utterances

By Jesse Owens

“We used to have a lot of fun. We never had any problems. We always ate. The fact that we didn’t have steak? Who had steak?” *

“She (Minnie Ruth Solomon) was unusual because even though I knew her family was as poor as ours, nothing she said or did seemed touched by that. Or by prejudice. Or by anything the world said or did. It was as if she had something inside her that somehow made all that not count. I fell in love with her some the first time we ever talked, and a little bit more every time after that until I thought I could’t love her more than I did. And when I felt that way, I asked her to marry me . . . and she said she would.” *

“I’d noticed him watching me for a year or so, especially when we’d play games where there was running or jumping.” *
on junior high track coach Charles Riley

“Every morning, just like in Alabama, I got up with the sun, ate my breakfast even before my mother and sisters and brothers, and went to school, winter, spring, and fall alike to run and jump and bend my body this way and that for Mr. Charles Riley.” *

“He was constantly on me about the job that I was to do and the responsibility that I had upon the campus. And how I must be able to carry myself because people were looking.” *
on Ohio State University track coach Larry Snyder

“It all goes so fast, and character makes the difference when it’s close.” *

“I wanted no part of politics. And I wasn’t in Berlin to compete against any one athlete. The purpose of the Olympics, anyway, was to do your best. As I’d learned long ago from Charles Riley, the only victory that counts is the one over yourself.” *

“To a sprinter, the hundred-yard dash is over in three seconds, not nine or ten. The first ‘second’ is when you come out of the blocks. The next is when you look up and take your first few strides to attain gain position. By that time the race is actually about half over. The final ‘second’ — the longest slice of time in the world for an athlete — is that last half of the race, when you really bear down and see what you’re made of. It seems to take an eternity, yet is all over before you can think what’s happening.” *

“I fought, I fought harder . . . but one cell at a time, panic crept into my body, taking me over.”*
on almost not qualifying for the Olympic finals in long jump

“I decided I wasn’t going to come down. I was going to fly. I was going to stay up in the air forever.”*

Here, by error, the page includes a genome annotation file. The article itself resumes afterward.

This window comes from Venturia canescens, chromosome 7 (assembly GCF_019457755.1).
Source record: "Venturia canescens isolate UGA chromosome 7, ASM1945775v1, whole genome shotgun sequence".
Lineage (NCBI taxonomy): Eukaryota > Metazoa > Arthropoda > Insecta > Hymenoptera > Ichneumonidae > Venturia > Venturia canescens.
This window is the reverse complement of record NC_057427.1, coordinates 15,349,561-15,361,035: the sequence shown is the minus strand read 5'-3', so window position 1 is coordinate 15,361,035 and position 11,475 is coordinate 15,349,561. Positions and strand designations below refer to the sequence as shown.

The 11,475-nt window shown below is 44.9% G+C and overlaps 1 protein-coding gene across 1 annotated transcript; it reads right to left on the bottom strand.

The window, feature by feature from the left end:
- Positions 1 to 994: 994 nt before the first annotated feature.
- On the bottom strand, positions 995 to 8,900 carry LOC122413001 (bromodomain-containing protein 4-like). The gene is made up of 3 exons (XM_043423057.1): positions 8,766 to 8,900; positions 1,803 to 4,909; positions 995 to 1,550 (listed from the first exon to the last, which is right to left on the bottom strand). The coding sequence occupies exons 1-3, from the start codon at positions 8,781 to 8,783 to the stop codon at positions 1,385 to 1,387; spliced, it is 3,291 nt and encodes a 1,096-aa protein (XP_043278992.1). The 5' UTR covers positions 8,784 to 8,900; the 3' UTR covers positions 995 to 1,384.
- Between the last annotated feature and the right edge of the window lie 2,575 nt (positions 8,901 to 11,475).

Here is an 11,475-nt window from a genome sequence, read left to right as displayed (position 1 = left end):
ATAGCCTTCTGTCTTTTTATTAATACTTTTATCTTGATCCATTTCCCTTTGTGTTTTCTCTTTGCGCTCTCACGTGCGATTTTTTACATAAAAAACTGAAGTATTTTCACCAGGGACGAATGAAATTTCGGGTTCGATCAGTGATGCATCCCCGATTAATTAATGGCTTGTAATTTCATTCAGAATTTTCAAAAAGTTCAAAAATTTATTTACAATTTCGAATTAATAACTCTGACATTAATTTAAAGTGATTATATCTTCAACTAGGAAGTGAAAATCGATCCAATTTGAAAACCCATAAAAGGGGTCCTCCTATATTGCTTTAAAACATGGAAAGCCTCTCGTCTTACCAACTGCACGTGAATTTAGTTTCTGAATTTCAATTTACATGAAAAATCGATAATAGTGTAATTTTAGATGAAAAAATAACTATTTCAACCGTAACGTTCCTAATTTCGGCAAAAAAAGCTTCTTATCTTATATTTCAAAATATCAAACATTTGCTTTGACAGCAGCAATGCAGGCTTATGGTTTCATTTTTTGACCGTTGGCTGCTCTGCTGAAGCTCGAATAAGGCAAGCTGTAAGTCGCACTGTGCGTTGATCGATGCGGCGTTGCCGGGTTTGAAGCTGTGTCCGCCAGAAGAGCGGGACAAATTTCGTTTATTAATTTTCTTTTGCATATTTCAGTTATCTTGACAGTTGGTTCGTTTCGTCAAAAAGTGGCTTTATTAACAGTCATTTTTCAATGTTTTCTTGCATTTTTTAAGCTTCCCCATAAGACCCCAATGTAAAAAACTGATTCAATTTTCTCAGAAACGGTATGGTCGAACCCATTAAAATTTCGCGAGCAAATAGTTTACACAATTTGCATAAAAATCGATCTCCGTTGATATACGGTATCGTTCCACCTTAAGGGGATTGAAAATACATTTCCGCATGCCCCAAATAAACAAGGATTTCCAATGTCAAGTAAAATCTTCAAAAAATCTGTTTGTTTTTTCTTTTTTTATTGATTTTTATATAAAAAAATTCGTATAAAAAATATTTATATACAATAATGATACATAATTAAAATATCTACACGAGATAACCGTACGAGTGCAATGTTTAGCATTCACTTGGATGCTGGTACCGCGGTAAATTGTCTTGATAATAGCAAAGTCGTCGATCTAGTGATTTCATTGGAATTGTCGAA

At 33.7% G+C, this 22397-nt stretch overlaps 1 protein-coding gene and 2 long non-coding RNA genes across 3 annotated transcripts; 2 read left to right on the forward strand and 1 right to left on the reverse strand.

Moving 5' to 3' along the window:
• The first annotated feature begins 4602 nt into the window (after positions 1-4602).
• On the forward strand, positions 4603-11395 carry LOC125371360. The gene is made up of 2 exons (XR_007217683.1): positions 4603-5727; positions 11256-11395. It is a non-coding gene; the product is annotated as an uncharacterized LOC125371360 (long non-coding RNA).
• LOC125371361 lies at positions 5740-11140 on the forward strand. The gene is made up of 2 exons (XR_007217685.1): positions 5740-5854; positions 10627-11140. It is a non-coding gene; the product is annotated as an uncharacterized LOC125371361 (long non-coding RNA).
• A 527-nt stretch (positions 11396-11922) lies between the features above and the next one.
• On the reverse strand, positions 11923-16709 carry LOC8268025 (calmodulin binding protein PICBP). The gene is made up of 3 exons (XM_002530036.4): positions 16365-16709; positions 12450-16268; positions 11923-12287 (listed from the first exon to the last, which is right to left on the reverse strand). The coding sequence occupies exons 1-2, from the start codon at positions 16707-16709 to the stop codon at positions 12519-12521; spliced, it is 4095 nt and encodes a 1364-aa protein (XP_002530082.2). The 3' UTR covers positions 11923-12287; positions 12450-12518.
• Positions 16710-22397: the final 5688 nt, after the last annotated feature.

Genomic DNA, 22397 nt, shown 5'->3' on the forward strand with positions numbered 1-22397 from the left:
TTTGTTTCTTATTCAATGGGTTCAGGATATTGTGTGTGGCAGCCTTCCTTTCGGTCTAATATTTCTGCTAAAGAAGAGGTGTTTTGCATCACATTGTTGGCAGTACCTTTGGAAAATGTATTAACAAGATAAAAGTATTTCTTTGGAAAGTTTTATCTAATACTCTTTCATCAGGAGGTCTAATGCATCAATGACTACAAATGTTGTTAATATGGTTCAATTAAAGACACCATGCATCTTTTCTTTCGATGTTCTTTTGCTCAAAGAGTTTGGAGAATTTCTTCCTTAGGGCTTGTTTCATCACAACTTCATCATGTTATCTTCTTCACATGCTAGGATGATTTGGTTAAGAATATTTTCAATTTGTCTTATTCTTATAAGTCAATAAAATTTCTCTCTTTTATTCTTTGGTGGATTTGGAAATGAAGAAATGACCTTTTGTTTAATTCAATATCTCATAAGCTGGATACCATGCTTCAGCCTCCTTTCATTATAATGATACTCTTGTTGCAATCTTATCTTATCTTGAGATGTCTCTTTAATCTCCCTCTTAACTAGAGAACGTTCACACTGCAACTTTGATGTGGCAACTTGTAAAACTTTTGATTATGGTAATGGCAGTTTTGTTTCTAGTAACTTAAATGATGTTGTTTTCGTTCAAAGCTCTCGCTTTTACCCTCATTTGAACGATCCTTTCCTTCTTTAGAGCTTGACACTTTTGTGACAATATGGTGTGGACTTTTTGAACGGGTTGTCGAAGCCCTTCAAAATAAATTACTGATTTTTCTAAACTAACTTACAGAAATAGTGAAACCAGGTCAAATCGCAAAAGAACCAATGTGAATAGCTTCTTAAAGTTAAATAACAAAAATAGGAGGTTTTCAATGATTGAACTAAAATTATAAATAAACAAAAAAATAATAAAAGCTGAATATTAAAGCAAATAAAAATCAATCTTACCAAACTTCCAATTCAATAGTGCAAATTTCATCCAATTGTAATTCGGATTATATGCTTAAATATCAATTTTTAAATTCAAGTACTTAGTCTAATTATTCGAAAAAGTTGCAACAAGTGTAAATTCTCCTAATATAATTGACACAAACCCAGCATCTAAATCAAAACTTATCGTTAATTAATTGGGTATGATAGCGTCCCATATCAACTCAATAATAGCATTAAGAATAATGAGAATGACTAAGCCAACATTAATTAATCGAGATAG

on his final leap in long-jump competition, a record-breaking 26 feet, 5 and 5/16″

“It dawned on me with blinding brightness. I realized: I had jumped into another rare kind of stratosphere — one that only a handful of people in every generation are lucky enough to know.” *
on his Olympic achievements

“After I came home from the 1936 Olympics with my four medals, it became increasingly apparent that everyone was going to slap me on the back, want to shake my hand or have me up to their suite. But no one was going to offer me a job.” *

“It was bad enough to have toppled from the Olympic heights to make my living competing with animals. But the competition wasn’t even fair. No man could beat a race horse, not even for 100 yards.”*
on his race with thoroughbred Julio McCaw at halftime of a soccer game

“The secret is, first, get a thoroughbred horse because they are the most nervous animals on earth. Then get the biggest gun you can find and make sure the starter fires that big gun right by the nervous thoroughbred’s ear.”*
on how to beat a racehorse

“Well, I couldn’t play an instrument. I’d just stand up front and announce the numbers. They had me sing a little, but that was a horrible mistake. I can’t carry a tune in a bucket. We played black theaters and nightclubs all over hell. One-nighters. Apollo Theater in Harlem and the Earle Theater in Philly — That was big time for blacks.”*
on being the bandleader for a 12-piece black touring band.

“We’d get into these little towns and tell ‘em to get out the fastest guy in town and Jesse Owens’d spot him ten yards and beat him.”*
on participating in baseball games as the grand finale

“People who worked with me or knew me still called me the ‘world’s fastest human’ because I almost never stopped. I’d found that I could get more done with no regular job or regular hours at all, but by being on my own, flying to speak here, help with a public relations campaign for some client there, tape my regular jazz radio show one morning at 5:00 a.m. before leaving on a plane for another city or another continent three hours later to preside over a major sporting event.”*
on his offers for work 14 years after his Olympic victories

“It’s like having a pet dog for a long time. You get attached to it, and when it dies you miss it.”*
on his world records being beaten

“The black fist is a meaningless symbol. When you open it, you have nothing but fingers — weak, empty fingers. The only time the black fist has significance is when there’s money inside. There’s where the power lies.”*
said to Tommie Smith and John Carlos, American sprinters who had given the black power salute while receiving their Olympic medals

“I realized now that militancy in the best sense of the word was the only answer where the black man was concerned, that any black man who wasn’t a militant in 1970 was either blind or a coward.”
from his 1972 book I Have Changed*

“In the space of less than seven days, I attended a track meet in Boston, flew from there to Bowling Green for the National Jaycees, then to Rochester for the blind, Buffalo for another track meet, New York to shoot a film called The Black Athlete, Miami for Ford Motor Company, back up to New York for 45 minutes to deliver a speech, then into L.A. for another the same night.”*